But Dalton followed up his own missed shot and one by Wingate with another follow-up basket that gave the Hoyas the lead for good, 46-44, with 7:16 to play. Martin's dunk extended the lead to four following one of Price's missed jumpers.
"Billy and I have a little joke," Thompson said. "Once I get him mad at me, he takes it out on somebody else."
All the Hoyas played as if they were mad. Broadnax was flying about the floor, harassing on defense, protecting the ball on offense. Thompson called on sophomore Williams (12 points, five rebounds) to handle the ball, take the important shots and hit the open teammate with Ewing on the bench. And Dalton did his best to make the Yellow Jackets think he was Ewing.
"I knew they had it under control, I knew they could," Ewing said, not seeing Thompson roll his eyes skyward.
Finally, after spreading the court and running nearly two minutes off the clock, Thompson sent Ewing back into the game with 5:31 to play.
Tech came within two points four times thereafter, but only once had the chance to tie. And on that opportunity, with just over two minutes left, Price missed a jumper.
"I just couldn't get them to fall," said Price, who was named to the all-regional team with Salley, Bruce Dalrymple, Ewing, Wingate and Illinois' Doug Altenberger. "Every one I took, I took it with confidence."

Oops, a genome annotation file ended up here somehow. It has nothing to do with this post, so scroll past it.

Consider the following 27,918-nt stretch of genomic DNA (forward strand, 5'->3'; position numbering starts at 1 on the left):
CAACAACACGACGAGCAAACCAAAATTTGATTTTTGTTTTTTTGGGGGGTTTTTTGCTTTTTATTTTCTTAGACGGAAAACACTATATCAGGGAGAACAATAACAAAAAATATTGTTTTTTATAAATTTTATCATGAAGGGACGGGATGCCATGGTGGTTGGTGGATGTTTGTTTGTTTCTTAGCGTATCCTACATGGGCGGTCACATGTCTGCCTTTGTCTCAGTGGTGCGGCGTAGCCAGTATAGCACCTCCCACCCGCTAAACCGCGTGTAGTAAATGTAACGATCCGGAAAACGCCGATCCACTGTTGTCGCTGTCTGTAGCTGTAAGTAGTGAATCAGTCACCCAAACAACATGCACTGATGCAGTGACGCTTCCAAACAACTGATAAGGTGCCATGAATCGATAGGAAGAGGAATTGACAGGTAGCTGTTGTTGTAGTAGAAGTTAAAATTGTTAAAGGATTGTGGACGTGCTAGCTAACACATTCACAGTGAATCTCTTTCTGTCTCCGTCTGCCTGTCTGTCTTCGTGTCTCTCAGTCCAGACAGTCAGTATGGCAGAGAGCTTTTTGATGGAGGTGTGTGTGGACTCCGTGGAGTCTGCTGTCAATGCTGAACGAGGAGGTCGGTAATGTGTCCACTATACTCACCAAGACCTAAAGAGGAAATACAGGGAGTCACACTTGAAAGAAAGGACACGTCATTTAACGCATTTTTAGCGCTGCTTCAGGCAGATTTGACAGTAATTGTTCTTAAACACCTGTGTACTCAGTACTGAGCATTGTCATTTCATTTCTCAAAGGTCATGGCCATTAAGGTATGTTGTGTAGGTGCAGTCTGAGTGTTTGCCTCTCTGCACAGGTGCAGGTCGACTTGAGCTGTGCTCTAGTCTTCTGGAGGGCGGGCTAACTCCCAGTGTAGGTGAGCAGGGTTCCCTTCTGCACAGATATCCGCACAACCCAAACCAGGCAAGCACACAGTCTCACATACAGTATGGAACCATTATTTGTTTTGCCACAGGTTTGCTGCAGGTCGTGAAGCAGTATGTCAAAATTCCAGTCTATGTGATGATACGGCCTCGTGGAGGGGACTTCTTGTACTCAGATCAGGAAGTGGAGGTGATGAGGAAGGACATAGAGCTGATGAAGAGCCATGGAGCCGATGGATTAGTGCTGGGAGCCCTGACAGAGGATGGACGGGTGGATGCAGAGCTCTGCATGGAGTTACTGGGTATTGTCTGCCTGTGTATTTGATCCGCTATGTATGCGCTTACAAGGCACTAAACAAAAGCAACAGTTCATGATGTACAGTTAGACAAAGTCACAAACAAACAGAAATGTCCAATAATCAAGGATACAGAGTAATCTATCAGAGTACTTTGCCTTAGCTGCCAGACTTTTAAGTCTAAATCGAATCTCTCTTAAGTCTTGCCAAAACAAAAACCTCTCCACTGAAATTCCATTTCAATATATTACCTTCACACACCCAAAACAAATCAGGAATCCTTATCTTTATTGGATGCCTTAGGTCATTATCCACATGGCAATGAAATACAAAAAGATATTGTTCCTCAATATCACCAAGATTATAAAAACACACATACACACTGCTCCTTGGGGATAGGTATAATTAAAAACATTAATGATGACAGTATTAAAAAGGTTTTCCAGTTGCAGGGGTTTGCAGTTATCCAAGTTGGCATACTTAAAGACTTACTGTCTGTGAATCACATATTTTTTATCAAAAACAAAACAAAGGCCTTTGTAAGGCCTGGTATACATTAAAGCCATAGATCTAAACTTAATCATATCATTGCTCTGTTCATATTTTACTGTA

Everyone wanted to know what happened to Price. He came into the game averaging 17 points on 50 percent shooting. In Thursday's regional semifinal victory over Illinois, he made nine of 12 shots.
Teammate Scott Petway called Price's missed shots "the best looking misses I've ever seen."
Georgia Tech Coach Bobby Cremins said, "It's too bad Mark had a tough shooting day. We would not be here without Mark Price. It's too bad. He missed a couple of big belts."
Thompson said he thought too much attention was being paid to Price's shooting performance. "He made us chase him around and open up some things for some other people," Thompson said.
It didn't open up enough for Georgia Tech, however. Joseph, the Yellow Jackets' 6-11 center, made only one of four shots and finished with three points and four rebounds in 38 minutes.
Joseph said he was posting up, in position to receive the ball. But his teammates knew all too well Joseph couldn't catch the pass if they'd thrown it to him. "We wanted to get the ball inside," Cremins said. "But we did not execute well."
Cremins, who has turned Tech's program into one of the best in the nation in only four years, seemed in a trance after the game, probably realizing how close he had just come to getting into the Final Four.
"This was a great basketball game," he said, staring off in the distance. "The kids played really well. Georgetown is a tremendous team. This was great. They never gave up. They're great fighters. I enjoyed it. I never coached against John Thompson. This was great."
Such close calls seem to happen to a champion every year. Georgetown needed late-game heroics from Ewing last year to beat Southern Methodist by one point before reaching the Final Four. North Carolina State had at least four games like this en route to its title in 1983. And North Carolina nearly lost to James Madison in '82.
"I've always said it's tougher getting to the Final Four than winning the championship," Thompson said.
If so, the hardest part is done.